Conclusions: The WBPBPK model well described CMS and colistin plasma concentration-time profiles. The measured kp values in kidney were high compared to the model predictions. This may be due to substance undergoing renal transport [4] and help to explain colistin nephrotoxicity. References: [1] Gobin et al., Antimicrob Agents Chemother. 2010 [2] de Boer et al., Nutrient Metabolism. 2005 [3] Björkman et al., J Pharm Sci. 2001 [4] Ma et al., Antimicrob Agents Chemother. 2009

WBPBPK and measured kp values for CMS and colistin
  kp CMS
WBPBPK model
kp CMS measured kp colistin WBPBPK model kp colistin
measured
Lungs 0.160 0.0659 0.459 0.694
Brain 0.0549 0.0143 0.0932 0.0586
Heart 0.108 0.0863 0.244 0.398
Muscle 0.0637 0.0125 0.109 0.0817
Fat 0.0511 0.0440 0.0860 0.140
Duodenum 0.0598 0.0304 0.108 0.205
Liver 0.166 0.0690 0.291 0.743
Kidneys 0.132 4.42 0.227 20.9
CSF   0.0173    

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The study Pharmacodynamics of minocycline against Staphylococcus aureus studied in an in vitro pharmacokinetic model of infection by AR Noel, KE Bowker, S Tomaselli, AP MacGowan, WW Hope has been presented at ICAAC 2013. This PK/PD study will support the clinical study of WP3.

Background: Minocycline (MIN) is a widely used oral therapy for mild to moderate MRSA infection which can be safely treated with non-parenteral antibiotics. Despite a long tradition of use to treat Staphylococcal infection, there is little data to support present dosing regimens and no data on the risks of emergence of resistance. Clinical breakpoints, both in Europe and USA, are based on historic data. Our objective was to provide modern information on the pharmacodynamic index size for minocycline and S.aureus with a view to re-assessing established clinical breakpoints and potential dose regimens. Methods: An in vitro dilutional pharmacokinetic model was used to perform a series of dose ranging studies against 4 strains of S.aureus (MIN MIC 0.19-0.5mg/L, all susceptible by EUCAST breakpoints S≥0.5mg/L). Antibacterial effect was measured by changes in viable count over 72h and changes in population profile by recovery on MICx4 or MICx8 plates after 24, 48 and 72h MIN exposure. Results: The fAUC/MIC at 24h for static and -1 log reductions in viable count were 11.5±6.1 and 18.1±8.1 respectively. For -2 log reduction in viable count, the fAUC/MIC was >200 for two strains, and 33.1 and 42.8 for the two others. fAUC/MIC targets were modestly increased after 72h being 12.9±2.9, static effect; 17.7±5.2, -1 log drop; 2 log drop values were >75, and 32.1 and 18.2 for the other two strains. There were no changes in population profiles indicated by growth on MICx4 or MICx8 plates at 24, 48 or 72h. Conclusions: A suitable fAUC/MIC target related to static -1 log drop for MIN is 10-15. This target was not associated with any change in population profiles and would suggest a clinical breakpoint of S≤0.25-0.5mg/L for a dose of 100mg 12 hrly.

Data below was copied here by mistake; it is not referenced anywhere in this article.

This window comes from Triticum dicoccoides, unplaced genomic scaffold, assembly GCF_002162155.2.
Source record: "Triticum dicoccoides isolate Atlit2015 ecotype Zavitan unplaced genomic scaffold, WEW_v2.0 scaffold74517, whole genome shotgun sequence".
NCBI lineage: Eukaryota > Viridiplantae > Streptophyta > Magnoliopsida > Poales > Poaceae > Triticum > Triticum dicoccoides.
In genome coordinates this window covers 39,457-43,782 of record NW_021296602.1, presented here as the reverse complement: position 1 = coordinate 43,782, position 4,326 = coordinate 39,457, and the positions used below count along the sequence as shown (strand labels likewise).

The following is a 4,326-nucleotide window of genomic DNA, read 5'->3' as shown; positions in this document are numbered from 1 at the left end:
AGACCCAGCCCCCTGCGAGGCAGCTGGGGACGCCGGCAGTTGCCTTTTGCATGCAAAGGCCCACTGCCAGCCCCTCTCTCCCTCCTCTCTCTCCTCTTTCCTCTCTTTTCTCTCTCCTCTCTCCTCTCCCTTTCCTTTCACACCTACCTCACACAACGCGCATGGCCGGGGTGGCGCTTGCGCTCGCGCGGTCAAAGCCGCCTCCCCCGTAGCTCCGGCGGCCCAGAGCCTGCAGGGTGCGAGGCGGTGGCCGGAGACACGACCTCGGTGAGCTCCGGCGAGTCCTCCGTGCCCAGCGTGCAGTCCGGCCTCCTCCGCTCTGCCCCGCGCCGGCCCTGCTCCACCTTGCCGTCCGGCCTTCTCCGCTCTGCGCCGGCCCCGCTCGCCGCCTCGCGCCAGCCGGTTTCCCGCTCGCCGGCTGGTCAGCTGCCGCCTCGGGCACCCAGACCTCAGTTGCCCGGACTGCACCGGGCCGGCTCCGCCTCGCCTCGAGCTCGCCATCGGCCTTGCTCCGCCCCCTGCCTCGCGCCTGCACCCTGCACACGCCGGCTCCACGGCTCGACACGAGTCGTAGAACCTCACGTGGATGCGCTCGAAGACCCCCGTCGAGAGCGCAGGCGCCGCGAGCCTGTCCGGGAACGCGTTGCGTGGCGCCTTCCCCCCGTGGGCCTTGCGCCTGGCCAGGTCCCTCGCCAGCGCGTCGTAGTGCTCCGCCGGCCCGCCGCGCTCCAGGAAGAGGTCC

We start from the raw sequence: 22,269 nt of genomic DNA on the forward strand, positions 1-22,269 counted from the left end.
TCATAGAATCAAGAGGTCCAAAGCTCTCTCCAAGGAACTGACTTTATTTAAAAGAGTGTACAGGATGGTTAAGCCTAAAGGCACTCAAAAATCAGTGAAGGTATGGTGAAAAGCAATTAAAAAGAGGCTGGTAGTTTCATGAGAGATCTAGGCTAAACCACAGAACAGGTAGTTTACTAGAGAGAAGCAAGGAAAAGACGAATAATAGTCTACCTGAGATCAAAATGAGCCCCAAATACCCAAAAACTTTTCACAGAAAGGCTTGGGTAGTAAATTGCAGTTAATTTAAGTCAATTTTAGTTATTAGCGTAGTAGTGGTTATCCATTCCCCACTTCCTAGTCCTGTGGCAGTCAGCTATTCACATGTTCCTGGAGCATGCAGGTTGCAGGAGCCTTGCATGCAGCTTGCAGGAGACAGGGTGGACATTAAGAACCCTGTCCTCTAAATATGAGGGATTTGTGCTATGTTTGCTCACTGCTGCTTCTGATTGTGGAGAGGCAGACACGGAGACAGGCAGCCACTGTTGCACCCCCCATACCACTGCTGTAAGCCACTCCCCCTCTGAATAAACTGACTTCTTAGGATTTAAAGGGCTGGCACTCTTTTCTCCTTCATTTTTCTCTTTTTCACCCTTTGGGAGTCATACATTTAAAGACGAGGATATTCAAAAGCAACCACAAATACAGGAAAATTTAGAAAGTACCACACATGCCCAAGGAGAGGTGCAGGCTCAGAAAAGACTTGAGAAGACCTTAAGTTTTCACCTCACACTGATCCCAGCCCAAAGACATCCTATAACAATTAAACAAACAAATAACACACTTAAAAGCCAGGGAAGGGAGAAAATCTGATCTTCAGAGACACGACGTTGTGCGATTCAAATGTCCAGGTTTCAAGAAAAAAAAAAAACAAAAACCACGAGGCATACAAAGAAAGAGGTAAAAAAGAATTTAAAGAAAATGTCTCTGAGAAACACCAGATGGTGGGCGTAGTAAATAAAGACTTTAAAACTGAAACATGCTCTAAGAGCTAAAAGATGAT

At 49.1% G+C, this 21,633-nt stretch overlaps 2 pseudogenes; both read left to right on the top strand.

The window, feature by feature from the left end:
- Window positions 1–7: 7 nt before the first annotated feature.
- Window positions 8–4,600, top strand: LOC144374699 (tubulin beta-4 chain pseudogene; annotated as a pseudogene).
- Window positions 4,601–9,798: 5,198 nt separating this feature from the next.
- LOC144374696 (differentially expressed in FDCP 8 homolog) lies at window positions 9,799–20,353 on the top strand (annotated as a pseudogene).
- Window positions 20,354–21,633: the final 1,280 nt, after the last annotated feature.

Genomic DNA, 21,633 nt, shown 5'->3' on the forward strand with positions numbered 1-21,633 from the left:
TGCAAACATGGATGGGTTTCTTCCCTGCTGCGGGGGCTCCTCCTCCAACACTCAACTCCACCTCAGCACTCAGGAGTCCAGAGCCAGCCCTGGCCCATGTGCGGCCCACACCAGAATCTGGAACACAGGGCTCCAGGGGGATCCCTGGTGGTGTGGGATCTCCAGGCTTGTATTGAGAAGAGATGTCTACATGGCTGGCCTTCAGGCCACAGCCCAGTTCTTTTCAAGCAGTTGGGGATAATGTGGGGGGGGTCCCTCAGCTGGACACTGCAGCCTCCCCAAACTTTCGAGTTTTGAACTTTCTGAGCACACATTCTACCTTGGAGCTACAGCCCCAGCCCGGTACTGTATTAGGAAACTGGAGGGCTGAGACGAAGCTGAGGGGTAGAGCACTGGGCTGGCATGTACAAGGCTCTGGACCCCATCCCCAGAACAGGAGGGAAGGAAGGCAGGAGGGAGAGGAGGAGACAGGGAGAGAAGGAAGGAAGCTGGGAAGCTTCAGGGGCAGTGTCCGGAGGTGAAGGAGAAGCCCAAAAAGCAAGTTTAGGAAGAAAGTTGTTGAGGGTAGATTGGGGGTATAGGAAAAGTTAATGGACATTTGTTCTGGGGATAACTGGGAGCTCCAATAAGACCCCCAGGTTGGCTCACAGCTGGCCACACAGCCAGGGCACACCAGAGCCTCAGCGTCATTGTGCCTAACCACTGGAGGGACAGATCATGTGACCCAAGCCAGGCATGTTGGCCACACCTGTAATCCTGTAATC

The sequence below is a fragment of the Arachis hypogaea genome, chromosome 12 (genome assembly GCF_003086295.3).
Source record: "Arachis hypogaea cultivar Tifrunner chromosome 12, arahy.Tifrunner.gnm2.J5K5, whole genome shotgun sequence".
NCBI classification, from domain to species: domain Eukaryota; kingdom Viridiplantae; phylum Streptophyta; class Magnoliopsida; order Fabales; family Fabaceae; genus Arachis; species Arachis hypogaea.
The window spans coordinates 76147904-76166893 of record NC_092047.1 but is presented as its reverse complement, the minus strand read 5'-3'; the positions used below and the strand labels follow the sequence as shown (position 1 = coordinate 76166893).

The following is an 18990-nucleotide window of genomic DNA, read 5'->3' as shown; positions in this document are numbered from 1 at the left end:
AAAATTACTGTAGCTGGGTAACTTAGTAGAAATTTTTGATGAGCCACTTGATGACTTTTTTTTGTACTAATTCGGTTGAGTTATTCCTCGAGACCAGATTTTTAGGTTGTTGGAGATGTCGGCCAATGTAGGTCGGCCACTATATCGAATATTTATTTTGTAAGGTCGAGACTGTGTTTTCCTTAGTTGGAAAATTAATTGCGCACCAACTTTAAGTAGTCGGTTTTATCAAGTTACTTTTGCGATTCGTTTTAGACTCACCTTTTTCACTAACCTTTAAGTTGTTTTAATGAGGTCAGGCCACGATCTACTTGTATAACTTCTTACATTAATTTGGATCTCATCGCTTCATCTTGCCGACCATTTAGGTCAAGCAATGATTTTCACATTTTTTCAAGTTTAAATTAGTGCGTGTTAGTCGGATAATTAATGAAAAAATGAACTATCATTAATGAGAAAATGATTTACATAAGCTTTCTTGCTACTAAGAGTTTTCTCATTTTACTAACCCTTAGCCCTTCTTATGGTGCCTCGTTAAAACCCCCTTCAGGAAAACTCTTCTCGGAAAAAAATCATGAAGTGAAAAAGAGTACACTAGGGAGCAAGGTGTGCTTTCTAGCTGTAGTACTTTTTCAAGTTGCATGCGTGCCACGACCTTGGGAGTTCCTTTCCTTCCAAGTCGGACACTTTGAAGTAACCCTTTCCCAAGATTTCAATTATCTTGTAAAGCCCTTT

Poster
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Mical Paul. Are polymyxins effective? A meta-analysis of polymyxin use. 1st International Conference on Polymyxins, 2-3 May, 2013, Prato, Italy.

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Oren Zusman, Tomer Avni, Leonard Leibovici, Amos Adler, Lena Friberg, Yehuda Carmeli, Mical Paul. In vitro synergy of polymyxins and carbapenems: Systematic review and meta analysis. 1st International Conference on Polymyxins, 2-3 May, 2013, Prato, Italy.
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Paul M, Yahav D, Leibovici L. Efficacy, use and dosing of colistin: what have contemporary studies taught us? (Educational session). 22st European Congress of Clinical Microbiology and Infectious Diseases, 31 March-3 April 2012, London, UK.
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Yahav D, Farbman L, Leibovici L, Paul M. Colistin: new lessons on an old antibiotic.
Clin Microbiol Infect 2012;18:18-29.
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The first study of the AIDA project was presented at ICAAC 2012 in San Francisco (A-032, Sunday, Sep 09, 2012, 11:30 AM - 1:30 PM). Lena Friberg's team, partner in work package 4, designed a sparse pharmacokinetic sampling strategy of colistin pharmacokinetics. This sparse sampling schedule will be used for the clinical trial in work package 1 to help characterizing PKPD relationships in the enrolled critically ill patients. Given a target concentration and a fast method for concentration quantification a similar methodology could be applied to develop a therapeutic drug monitoring sampling schedule. This PK/PD study will support the clinical study of WP1.

A. N. Kristoffersson, J. Nyberg, L. E. Friberg: Optimal Design of a Colistin Sparse Sampling Schedule for individual PK-parameter Estimation

Background: For development of optimized dosing regimen of colistin the concentration-effect relationship needs to be characterized. Sparse PK sampling combined with a population PK model can be used to determine individual concentration-time profiles by maximum a posteriori (MAP) estimations, allowing a more precise concentration-effect description. The objective of this work was to design a sparse sampling schedule of colistin PK for a clinical trial aiming at characterizing PKPD relationships in 300 critically ill patients. Methods: The design was based on a dosing regimen of 9MU (720 mg) CMS as load (15-min infusion), followed by a maintenance dose of 4.5MU q12. The PK model used for the OD features interindividual (IIV) and inter occasion (IOV) variability (Friberg et al, ICAAC 2010, A1-665), but the optimization focused on individual precision in clearance of colistin and CMS (CLi), intercompartmental CL of CMS (Qi) and colistin residual error (REi). Schedules of 1, 2 or 3 sampling times (concurrent CMS and colistin measure) over the initial 72h were optimized in the PopED software using an individual Bayesian D-optimality criterion with IIV as prior and inflated to include IOV. The schedules were evaluated by 100 stochastic simulations and MAP re-estimations. Results: The optimal sampling times were at 37h after treatment initiation for the 1-sample schedule, at 0.5 and 64h for the 2-sample schedule and at 2 x 0.5 and 72h for the 3-sample schedule. Simulation and estimation for the 1-sample design yielded CLi estimates with moderate shrinkage towards the population CL, while the 2-sample design generated precise and unbiased CLi estimates with minimal shrinkage. The 3-sample design had similar precision and shrinkage in CLi as the 2-sample design while the Qi and REi estimates were slightly improved. Conclusion: A 2-sample schedule at 0.5 and 64h was produced by OD and shown to result in unbiased estimates of CLi for colistin. Given a target concentration and a fast method for concentration quantification a similar methodology could be applied to develop a TDM sampling schedule. Acknowledgement: This work was funded by grants from Swedish Foundation of Strategic Research and the EU-funded AIDA project (Health-F3-2011-278348) to LEF.

Presentations

Yael Dishon, Mical Paul, on behalf of AIDA Consortium. Colistin alone vs. colistin plus meropenem against carbapenem-resistant Gram-negative bacteria. Poster. The D. Dan and and Betty Kahn 6th Annual Scientific Symposium for the Michigan-Israel Partnership for Research and Education, Haifa, 2016.

Paul M. Colistin monotherapy is still a viable option for treatment of MDR-GNB. ASM Microbe 2016. 16-20 June, 2016. Boston, US.

Paul M. Combination therapy for MDR bugs: when and for whom? ASM Microbe 2016. 16-20 June, 2016. Boston, US.